πŸ”‹ Energy Storage With Public Sector Support Steams Ahead Rapidly

The nationally covered blackouts in The Bay Area last year was a pivotal point for accelerating policy & enabling battery storage to become a surging purchase in 2020.

Most people in the San Francisco region that were affected are pushing to have their systems up and running by utilizing Tesla Powerwalls and pairing it with solar. Driving sales for companies like Sunrun and local installers up due to heavily increased demand. This adds complexity but additional resilience to the grid with a distributed set of energy resources and generators to tap into across the US – hence Sunrun has moved to partner with companies like Autogrid to develop VPP and Demand Response programs with their system.

It’s great for the utilities and policy makers due to the fact consumers are opting for a more expensive energy storage system as opposed to a standby generator.

This energy storage boom naturally begs the question of –

How will policy makers and utilities actually adapt to make energy storage a worthwhile investment for individuals

Well as a starting point – FERC just had Order 841 upheld in court this Friday. This allows regional operators to form wholesale markets for energy storage with systems as small as 100 kWh. This is huge as now that additional capacity that is unlocked across the grid enables for battery systems to communicate and share stored power with local microgrids.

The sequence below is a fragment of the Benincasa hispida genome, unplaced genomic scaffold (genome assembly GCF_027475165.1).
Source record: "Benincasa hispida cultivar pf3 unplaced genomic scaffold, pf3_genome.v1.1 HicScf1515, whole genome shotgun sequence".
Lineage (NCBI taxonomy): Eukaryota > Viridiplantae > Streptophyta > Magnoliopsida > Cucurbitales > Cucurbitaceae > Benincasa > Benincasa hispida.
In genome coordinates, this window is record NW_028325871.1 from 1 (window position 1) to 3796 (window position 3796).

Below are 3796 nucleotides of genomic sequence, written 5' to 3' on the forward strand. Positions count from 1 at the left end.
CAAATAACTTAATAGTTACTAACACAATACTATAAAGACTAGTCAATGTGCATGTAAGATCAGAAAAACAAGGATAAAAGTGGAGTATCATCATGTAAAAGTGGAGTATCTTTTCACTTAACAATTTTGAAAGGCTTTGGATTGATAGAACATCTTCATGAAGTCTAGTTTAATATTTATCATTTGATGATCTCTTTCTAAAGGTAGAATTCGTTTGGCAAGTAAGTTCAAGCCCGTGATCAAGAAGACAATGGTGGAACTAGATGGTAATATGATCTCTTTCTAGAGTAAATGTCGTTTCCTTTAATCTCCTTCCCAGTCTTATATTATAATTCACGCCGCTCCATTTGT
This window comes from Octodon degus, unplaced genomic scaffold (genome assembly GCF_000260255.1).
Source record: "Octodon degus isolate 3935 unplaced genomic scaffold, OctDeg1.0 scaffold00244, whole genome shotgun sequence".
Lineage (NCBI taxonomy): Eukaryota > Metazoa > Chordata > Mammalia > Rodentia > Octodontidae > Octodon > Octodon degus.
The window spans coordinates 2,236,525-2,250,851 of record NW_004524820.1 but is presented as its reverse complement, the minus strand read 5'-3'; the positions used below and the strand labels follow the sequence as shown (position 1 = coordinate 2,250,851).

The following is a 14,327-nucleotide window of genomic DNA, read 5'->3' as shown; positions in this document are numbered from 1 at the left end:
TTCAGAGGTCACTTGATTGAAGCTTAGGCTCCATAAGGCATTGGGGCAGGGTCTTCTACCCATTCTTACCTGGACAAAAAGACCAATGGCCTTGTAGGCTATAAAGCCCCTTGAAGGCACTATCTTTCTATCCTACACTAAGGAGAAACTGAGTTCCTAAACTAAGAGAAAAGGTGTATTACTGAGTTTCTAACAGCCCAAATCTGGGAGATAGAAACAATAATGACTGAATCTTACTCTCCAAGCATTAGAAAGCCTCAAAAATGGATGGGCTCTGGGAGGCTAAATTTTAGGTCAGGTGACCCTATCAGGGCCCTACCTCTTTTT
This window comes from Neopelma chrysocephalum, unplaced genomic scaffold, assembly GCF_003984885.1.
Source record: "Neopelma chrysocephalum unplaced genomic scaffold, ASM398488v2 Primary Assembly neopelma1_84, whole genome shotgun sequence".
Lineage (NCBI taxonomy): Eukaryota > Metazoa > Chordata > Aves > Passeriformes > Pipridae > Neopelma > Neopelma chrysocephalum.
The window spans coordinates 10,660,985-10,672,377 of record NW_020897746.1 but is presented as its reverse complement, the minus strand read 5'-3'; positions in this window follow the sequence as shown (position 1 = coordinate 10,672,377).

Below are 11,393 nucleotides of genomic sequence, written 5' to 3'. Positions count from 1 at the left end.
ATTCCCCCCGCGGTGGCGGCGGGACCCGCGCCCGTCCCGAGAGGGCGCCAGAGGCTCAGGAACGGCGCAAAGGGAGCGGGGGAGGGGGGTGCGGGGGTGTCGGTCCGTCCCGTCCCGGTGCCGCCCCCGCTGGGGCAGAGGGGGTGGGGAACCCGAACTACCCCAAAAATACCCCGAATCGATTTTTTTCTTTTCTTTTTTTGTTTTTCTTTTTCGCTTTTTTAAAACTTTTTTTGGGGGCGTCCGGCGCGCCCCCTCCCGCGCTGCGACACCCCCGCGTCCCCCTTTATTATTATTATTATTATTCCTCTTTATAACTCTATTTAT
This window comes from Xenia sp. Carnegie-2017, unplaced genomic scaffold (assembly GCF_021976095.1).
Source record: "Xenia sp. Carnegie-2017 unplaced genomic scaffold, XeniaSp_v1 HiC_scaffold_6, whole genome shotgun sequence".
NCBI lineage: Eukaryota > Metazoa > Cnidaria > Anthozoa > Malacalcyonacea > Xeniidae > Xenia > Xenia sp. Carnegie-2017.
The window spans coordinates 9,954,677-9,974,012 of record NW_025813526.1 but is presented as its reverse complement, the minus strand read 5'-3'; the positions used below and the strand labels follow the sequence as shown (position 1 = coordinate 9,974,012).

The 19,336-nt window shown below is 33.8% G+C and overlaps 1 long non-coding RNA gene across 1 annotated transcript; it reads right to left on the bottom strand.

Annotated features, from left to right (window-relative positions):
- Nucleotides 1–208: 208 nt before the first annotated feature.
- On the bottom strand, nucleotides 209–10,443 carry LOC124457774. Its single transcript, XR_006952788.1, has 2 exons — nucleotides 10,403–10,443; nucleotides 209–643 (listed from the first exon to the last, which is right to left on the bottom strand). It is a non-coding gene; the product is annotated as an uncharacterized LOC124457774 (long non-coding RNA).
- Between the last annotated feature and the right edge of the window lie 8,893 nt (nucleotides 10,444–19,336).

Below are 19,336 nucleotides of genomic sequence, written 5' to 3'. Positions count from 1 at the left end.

The resulting incentives and financial support that will be created in deregulated markets for electric retailers is going to be ridiculous. In a good way of course. With the potential for wholesale markets forming the cost of deploying or implementing energy storage at every property being built will drop precipitously.

This likely means we will see EVEN BIGGER grid scale batteries

This is something already happening, especially in San Diego – which has a monopoly on the biggest battery banks today.

LS Power the grid infrastructure focused Private Equity firm has built two of the biggest batteries in San Diego. Just last month they turned on the biggest one at 62.5 MWh of capacity.

The biggest system before this was built by LS Power for their 40 MW Vista project. However, with new incentives and increased demand from PG&E and other utilities throughout California will drive even bigger batteries to be deployed in order to sustain the aggressive climate positive goals set by policy makers.

About The Author

Swarnav S Pujari

Swarnav S Pujari

Founder of The Impact

Swarnav has over 10 years of experience in the energy & climate tech space, holds 2 patents and is active in the tech, climate and media industries. He specializes in Product/Product Innovation as well as Go-To-Market and Growth Strategy.

By training he’s a Materials Engineer with a background in research from his time at Georgia Tech and University of Illinois (UIUC).

He founded TouchLight a utility backed energy company focused on developing IP for utilities and startups pushing electrification forward. He also serves as the appointed Chairman for the Town of Yorktown’s Climate Smart Communities Task Force, where he helps with drafting legislation and enabling sustainability efforts within the town.

Concurrently, Swarnav founded The Impact to help investors, emerging founders and driven climate enthusiasts discover and identify new climate-tech startups, technologies and opportunities before they hit the traditional media sources.

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